Since we’ve started talking about Windows as a service (almost three years ago now), we’ve published a lot of good information. And while most people know about the main set of documentation (http://aka.ms/waas) and the Microsoft Mechanics video (http://aka.ms/waasvideo), there are some other sources of information that are also useful to help connect the dots between the theory and the current state. Here’s an overview of some key resources:
- The Windows lifecycle fact sheet. This page includes an “Updates and Service Packs” section that provides the expected end of servicing dates for each Windows 10 feature update, so you’re never surprised by one of the dates. For example, here you can see that Windows 10 1511 end of servicing date is October 10, 2017 (this week), the Windows 10 1607 end of servicing date is tentatively March 2018 (effectively no earlier than that, although it could shift a little later), etc. And of course the "End of support” table contains a good reminder of the Windows 7 end of support date, January 14, 2020.
- The Windows 10 release info page, http://aka.ms/win10releaseinfo. This page shows the status of each release, the date of release, and all of the cumulative updates that have been released. This is a good reference site. (It doesn’t include the end of servicing dates yet, but we expect this page to be reworked sometime next year to include this information.)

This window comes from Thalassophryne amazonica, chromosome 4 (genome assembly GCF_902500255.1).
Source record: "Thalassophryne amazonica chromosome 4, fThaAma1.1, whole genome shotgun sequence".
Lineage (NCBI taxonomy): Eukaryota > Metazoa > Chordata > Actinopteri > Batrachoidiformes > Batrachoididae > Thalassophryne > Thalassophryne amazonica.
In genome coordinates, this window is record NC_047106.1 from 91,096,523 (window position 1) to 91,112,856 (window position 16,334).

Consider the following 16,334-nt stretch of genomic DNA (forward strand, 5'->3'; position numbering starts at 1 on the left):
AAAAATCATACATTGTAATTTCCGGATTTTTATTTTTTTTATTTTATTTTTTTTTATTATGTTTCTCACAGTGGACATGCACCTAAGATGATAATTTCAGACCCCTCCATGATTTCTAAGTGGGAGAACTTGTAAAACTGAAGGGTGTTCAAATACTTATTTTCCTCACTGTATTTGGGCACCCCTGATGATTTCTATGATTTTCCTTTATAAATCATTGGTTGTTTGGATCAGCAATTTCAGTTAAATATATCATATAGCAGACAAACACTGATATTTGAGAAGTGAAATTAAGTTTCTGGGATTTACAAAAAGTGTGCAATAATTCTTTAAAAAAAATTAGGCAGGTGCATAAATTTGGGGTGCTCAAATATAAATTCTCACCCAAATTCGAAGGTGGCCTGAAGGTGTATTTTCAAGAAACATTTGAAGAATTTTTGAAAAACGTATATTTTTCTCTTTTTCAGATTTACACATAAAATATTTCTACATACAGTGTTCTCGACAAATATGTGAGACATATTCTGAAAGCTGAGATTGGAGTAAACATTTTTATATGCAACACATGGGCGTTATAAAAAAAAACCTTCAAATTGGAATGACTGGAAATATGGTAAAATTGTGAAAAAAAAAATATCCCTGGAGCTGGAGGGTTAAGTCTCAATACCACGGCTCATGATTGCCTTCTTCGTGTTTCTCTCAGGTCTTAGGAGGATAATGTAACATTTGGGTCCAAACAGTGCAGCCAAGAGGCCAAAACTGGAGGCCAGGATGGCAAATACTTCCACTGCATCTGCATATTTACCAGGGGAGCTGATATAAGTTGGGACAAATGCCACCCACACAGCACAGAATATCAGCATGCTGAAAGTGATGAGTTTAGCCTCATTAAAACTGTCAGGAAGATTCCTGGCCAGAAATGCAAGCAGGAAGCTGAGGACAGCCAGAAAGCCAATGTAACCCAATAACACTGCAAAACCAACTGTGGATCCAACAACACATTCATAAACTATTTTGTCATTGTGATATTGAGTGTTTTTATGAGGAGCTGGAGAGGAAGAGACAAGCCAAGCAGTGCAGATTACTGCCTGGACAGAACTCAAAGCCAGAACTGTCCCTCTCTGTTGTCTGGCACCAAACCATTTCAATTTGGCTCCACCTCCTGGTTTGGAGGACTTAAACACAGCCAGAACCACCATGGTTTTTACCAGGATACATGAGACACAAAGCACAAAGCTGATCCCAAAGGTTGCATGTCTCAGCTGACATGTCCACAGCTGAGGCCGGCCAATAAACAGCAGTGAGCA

- The Windows 10 release notes page, http://aka.ms/win10releasenotes. This page provides details on significant fixes included in each cumulative update.
- The Configuration Manager team publishes details to tell you which releases of Windows 10 and the Windows 10 ADK are supported by each Configuration Manager current branch release on their Support for Windows 10 for System Center Configuration Manager page.
- We publish an overview of new features in each Windows 10 feature update at https://docs.microsoft.com/en-us/windows/whats-new/.
- We publish (and recently updated) the Windows Roadmap page to talk about features recently delivered, ones in preview, ones in development, etc.
- For information about the processor generations supported by each Windows release (per the silicon support policy), see the Windows Processor Requirements page.
- For long-term servicing releases, the end of support dates can be found via the Support Lifecycle search page.